Peanuts for babies? Starting early may prevent allergies later on: study

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Early exposure to peanuts may prevent allergies later on: study
WATCH: Yet another study is suggesting that feeding your baby peanuts could be a good way to prevent nut allergies later on. – Mar 7, 2016

Yet another study is suggesting that feeding your baby peanuts could be a good way to prevent nut allergies later on.

The latest findings found that babies who were fed peanuts regularly significantly cut their risk of developing allergies compared to their peers who were not exposed before age five.

Over the past few years, scientists have warned that recommendations that call for no peanuts until kids are about three years old are outdated. Pediatricians began to go against the grain, doling out new advice to expose babies to peanuts to lessen allergy risks.

British doctors out of King’s College London worked with 550 kids who were categorized as high risk for developing a peanut allergy because of family history, they had a pre-existing egg allergy or they were dealing with eczema.

(The scientists worked with these kids in a 2015 study in which babies were fed peanuts as early as four months old.)

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READ MORE: Feed kids peanuts early on to avoid allergies, new research suggests

This time around, they wanted to know if regular exposure to peanuts as a baby and toddler helped in the long term if kids stopped eating peanuts.

To figure this out, half of the group regularly ate peanuts as babies while the others didn’t try them at all. Both groups then avoided peanuts for an entire year. The scientists had parents fill out questionnaires and they collected dust samples from kids’ beds to test for peanut proteins to make sure the participants were adhering to the rules.

Allergy tests were also taken at the end of the study.

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After the year was complete, only 4.8 per cent of the babies who tried peanuts earlier on developed allergies to the food. But 18.6 per cent of babies who weren’t exposed to peanuts at all developed an allergy, marking a “highly significant difference,” the researchers say.

READ MORE: Did dated recommendations contribute to a spike in food allergies in kids?

“This study offers reassurance that eating peanut-containing foods as part of a normal diet – with occasional periods of time without peanut – will be a safe practice for most children following successful tolerance therapy,” Dr. Gerald Nepom, director of the Immune Tolerance Network, said in a statement.

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“The immune system appears to remember and sustain its tolerant state, even without continuous regular exposure to peanuts,” he said.

Nepom and his team say it’s unclear if allergies could set in if kids avoid peanuts for longer than a year but that he’s planning to conduct longer-term studies.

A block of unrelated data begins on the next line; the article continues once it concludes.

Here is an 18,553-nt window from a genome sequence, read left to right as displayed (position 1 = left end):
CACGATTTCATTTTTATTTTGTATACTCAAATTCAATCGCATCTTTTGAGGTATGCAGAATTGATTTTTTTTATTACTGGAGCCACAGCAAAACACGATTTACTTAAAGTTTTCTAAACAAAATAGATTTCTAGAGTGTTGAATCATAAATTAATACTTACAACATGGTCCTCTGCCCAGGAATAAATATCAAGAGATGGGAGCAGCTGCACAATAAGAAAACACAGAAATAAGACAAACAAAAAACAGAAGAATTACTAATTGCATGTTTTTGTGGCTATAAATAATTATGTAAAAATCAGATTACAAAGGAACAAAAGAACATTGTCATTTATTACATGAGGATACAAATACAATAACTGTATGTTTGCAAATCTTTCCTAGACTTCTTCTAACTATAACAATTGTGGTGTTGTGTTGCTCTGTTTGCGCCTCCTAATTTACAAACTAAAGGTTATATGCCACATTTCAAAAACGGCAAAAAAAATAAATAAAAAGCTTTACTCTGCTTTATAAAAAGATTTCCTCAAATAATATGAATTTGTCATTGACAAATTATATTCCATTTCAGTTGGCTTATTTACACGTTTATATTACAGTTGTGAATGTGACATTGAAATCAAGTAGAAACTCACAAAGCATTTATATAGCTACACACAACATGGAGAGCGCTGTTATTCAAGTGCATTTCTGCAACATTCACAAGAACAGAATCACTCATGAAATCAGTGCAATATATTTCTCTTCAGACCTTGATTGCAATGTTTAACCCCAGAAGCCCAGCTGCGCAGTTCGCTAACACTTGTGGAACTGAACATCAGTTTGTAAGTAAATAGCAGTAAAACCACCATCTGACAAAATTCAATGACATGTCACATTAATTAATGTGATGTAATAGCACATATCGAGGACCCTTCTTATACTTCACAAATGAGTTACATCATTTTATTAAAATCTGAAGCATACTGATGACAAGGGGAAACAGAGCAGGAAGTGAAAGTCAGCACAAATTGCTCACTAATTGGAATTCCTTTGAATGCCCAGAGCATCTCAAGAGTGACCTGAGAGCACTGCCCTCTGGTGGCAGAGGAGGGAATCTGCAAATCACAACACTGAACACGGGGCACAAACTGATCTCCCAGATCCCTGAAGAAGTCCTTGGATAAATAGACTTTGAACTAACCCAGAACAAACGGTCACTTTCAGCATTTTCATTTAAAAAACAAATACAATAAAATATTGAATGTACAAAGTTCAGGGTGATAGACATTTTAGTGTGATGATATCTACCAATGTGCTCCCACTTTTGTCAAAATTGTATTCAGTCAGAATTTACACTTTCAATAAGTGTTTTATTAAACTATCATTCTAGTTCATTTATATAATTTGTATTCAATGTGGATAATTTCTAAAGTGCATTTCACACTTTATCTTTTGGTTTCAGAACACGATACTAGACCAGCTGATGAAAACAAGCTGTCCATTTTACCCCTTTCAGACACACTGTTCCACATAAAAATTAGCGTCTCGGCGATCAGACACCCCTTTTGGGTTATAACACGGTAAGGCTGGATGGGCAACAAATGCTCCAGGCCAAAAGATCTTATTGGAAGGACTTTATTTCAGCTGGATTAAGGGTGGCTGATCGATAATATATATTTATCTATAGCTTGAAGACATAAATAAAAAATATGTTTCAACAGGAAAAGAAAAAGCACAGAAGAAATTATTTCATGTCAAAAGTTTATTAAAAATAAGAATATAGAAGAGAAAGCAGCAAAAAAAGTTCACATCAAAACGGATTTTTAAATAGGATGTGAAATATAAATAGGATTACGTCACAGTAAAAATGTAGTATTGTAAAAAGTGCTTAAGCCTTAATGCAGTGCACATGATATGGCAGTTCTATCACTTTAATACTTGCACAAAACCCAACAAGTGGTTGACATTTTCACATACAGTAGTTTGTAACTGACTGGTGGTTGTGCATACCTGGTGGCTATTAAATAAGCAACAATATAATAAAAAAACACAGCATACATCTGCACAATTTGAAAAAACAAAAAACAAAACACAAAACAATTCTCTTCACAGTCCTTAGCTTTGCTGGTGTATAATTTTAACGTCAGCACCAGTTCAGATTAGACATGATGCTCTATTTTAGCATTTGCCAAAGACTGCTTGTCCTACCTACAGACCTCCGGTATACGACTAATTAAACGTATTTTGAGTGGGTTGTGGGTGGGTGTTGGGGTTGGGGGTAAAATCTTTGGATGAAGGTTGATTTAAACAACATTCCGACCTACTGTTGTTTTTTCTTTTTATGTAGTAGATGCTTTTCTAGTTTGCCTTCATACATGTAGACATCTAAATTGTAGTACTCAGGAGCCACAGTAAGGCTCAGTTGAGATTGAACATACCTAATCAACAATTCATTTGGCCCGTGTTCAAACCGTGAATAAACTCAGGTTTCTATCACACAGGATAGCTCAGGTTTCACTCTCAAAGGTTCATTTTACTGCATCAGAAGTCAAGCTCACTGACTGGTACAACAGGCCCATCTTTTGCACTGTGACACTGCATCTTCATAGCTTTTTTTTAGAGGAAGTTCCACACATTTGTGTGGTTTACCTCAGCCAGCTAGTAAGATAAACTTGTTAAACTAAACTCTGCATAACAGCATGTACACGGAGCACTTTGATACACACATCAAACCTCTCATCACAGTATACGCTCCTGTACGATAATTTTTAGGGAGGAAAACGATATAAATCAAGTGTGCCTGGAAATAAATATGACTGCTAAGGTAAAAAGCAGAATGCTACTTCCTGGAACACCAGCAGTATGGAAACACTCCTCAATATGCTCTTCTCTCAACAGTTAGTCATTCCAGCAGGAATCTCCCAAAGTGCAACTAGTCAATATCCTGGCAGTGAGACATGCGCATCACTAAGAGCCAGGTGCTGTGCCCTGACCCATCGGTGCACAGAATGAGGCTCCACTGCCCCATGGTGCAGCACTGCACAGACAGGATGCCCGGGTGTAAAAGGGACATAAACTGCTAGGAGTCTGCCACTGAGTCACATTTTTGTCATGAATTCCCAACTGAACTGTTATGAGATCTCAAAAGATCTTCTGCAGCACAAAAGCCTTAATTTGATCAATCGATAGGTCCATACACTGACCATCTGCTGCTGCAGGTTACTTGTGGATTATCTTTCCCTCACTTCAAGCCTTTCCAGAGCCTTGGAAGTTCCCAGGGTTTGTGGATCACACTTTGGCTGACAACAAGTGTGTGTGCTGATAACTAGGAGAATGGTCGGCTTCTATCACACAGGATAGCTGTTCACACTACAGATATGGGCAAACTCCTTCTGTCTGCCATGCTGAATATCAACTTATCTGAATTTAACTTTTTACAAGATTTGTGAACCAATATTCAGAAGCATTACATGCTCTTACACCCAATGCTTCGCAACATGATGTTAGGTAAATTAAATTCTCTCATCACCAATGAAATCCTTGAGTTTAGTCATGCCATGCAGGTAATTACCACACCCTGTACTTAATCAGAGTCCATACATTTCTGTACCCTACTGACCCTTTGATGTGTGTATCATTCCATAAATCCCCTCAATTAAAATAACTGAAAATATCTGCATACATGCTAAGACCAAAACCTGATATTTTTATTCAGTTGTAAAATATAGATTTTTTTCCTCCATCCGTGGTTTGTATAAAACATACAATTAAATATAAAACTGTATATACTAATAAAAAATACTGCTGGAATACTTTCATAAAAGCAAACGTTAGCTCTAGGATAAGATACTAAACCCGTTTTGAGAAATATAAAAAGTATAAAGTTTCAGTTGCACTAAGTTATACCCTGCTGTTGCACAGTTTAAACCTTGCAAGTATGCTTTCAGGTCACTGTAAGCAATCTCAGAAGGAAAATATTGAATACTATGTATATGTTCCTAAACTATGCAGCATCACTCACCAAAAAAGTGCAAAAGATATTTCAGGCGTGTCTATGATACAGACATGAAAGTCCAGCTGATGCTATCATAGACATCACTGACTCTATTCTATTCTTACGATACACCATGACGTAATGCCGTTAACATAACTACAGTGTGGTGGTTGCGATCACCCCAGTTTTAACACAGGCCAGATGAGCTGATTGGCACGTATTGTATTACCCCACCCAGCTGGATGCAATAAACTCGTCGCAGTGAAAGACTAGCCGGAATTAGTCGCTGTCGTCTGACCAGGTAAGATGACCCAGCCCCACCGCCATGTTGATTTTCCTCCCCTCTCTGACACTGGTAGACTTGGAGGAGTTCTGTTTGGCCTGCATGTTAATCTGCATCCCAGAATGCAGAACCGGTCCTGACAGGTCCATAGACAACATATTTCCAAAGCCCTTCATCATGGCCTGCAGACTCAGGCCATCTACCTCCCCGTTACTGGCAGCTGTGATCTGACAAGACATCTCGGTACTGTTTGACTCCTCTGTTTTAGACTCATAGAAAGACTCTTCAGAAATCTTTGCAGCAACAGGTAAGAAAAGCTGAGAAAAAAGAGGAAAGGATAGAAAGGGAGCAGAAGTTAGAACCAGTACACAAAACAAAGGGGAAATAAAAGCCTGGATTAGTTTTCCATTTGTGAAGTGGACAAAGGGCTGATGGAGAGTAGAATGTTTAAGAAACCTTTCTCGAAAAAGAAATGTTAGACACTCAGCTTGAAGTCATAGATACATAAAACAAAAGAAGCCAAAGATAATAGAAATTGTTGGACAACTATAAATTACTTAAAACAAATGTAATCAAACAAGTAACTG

But based on their findings, they say that early and continued consumption of foods with peanuts is safe and linked to decreasing the odds of developing an allergy.

Keep in mind, peanut allergies have been steadily on the rise in recent decades.  The number of allergies has more than doubled in the past 10 years across North America. Up to three per cent of kids are affected.

Peanut allergies start early in life. Kids rarely outgrow them and there is no cure.

READ MORE: What doctors are warning about parents about allergies and asthma in kids

The Canadian Paediatric Society’s own guidelines, that were reaffirmed last month, say that babies who are at high risk of developing a food allergy can be exposed to potential allergens as early as six months old.

“All of that [previous] information is really based on the consensus of experts,” Dr. Carl Cummings explained to Global News. He’s a Montreal-based pediatrician, professor at the Montreal Children’s Hospital and co-author of the CPS position statement.
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READ MORE: 5 common food allergies – How much is enough to trigger a reaction?

“[The old advice] was based on the consensus of opinion rather than actual evidence. The bottom line is it’s believed that the unnecessary delay probably contributed to some of the increase of food allergies that we see,” Cummings told Global News.

If you’re worried about a choking hazard, don’t feed your kids peanuts until they’re able to chew or stick to feeding them a safe amount of peanut butter, doctors say. If your child’s had a food reaction before, talk to your pediatrician before testing peanuts as a safety precaution.

Hives, swelling, vomiting and trouble breathing are signs and symptoms of a food allergy.

Nepom’s full findings were published this weekend in the New England Journal of Medicine.

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